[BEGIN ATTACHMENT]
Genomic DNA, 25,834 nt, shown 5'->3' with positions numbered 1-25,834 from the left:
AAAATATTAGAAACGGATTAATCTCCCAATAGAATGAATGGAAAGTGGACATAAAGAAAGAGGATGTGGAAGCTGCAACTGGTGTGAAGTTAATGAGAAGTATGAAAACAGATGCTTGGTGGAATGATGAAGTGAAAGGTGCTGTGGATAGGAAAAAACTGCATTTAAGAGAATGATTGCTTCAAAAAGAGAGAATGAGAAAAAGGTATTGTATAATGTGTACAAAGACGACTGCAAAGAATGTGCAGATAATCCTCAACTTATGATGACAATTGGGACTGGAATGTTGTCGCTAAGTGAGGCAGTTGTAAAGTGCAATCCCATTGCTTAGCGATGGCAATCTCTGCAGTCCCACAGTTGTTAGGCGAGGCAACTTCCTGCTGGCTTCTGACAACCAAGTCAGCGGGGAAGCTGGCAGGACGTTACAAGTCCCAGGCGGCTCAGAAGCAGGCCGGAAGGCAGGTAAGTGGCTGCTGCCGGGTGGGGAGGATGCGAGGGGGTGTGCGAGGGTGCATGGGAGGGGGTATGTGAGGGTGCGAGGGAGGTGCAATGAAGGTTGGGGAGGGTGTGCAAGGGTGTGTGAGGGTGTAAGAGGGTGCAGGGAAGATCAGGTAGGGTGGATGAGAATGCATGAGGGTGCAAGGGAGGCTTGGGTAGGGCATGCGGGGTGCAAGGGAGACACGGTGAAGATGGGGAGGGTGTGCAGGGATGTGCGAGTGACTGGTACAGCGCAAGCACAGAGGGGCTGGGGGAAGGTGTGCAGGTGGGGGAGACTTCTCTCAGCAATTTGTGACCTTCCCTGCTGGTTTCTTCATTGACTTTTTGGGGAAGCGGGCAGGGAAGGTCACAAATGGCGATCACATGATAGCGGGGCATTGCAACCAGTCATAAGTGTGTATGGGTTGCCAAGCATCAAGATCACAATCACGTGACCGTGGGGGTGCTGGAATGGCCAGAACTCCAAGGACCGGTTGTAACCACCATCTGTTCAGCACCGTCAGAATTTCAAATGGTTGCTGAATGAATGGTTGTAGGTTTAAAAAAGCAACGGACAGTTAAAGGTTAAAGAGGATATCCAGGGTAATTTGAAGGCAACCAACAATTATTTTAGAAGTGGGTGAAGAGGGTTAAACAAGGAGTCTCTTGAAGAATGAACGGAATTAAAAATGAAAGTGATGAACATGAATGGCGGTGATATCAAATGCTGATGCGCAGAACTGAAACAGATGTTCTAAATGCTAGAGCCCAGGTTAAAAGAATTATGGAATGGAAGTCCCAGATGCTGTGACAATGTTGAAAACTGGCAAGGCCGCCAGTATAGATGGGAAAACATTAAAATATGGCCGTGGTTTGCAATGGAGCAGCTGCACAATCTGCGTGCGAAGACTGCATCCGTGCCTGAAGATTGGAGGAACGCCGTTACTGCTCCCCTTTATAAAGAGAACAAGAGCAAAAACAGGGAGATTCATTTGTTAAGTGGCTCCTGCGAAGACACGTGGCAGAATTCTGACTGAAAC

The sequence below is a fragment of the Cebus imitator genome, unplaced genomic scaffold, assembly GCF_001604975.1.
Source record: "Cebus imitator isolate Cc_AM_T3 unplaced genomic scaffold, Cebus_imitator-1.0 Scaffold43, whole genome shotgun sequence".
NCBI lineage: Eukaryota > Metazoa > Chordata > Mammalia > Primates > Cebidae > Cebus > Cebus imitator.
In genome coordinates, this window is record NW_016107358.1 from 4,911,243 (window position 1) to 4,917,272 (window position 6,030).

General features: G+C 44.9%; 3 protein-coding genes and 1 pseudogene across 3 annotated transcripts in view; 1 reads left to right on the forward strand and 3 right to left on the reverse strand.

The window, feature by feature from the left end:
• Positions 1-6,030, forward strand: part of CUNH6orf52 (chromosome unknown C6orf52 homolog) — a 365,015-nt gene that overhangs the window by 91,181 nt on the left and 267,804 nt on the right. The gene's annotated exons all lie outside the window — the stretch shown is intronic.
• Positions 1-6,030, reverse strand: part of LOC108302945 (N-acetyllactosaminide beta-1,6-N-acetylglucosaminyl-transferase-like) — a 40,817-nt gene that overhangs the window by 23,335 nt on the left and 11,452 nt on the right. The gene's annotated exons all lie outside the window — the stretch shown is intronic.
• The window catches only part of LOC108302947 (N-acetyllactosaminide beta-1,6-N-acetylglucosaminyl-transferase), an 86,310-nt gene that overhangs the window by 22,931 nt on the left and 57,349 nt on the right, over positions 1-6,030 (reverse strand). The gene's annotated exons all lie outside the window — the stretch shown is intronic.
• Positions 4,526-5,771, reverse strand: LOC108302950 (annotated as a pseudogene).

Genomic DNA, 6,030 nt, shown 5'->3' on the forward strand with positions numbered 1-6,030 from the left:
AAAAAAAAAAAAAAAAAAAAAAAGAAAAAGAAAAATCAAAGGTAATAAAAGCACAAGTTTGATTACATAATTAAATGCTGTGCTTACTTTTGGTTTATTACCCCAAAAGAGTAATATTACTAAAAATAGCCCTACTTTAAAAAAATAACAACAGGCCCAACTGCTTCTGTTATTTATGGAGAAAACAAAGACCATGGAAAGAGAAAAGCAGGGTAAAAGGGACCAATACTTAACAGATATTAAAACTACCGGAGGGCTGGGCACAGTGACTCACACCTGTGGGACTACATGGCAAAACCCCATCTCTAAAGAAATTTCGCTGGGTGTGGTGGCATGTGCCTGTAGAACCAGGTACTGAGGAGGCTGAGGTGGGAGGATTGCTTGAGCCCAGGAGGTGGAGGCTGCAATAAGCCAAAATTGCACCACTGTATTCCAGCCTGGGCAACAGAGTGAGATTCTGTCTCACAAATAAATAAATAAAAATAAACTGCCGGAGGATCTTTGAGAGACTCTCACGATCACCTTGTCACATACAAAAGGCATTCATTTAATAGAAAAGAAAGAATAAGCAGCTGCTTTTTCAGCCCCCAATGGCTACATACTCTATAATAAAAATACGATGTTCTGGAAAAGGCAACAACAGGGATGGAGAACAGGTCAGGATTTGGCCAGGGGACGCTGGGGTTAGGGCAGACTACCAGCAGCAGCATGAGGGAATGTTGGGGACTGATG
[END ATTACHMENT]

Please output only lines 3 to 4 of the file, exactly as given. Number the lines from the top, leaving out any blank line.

The sequence below is a fragment of the Cebus imitator genome, unplaced genomic scaffold, assembly GCF_001604975.1.
Source record: "Cebus imitator isolate Cc_AM_T3 unplaced genomic scaffold, Cebus_imitator-1.0 Scaffold43, whole genome shotgun sequence".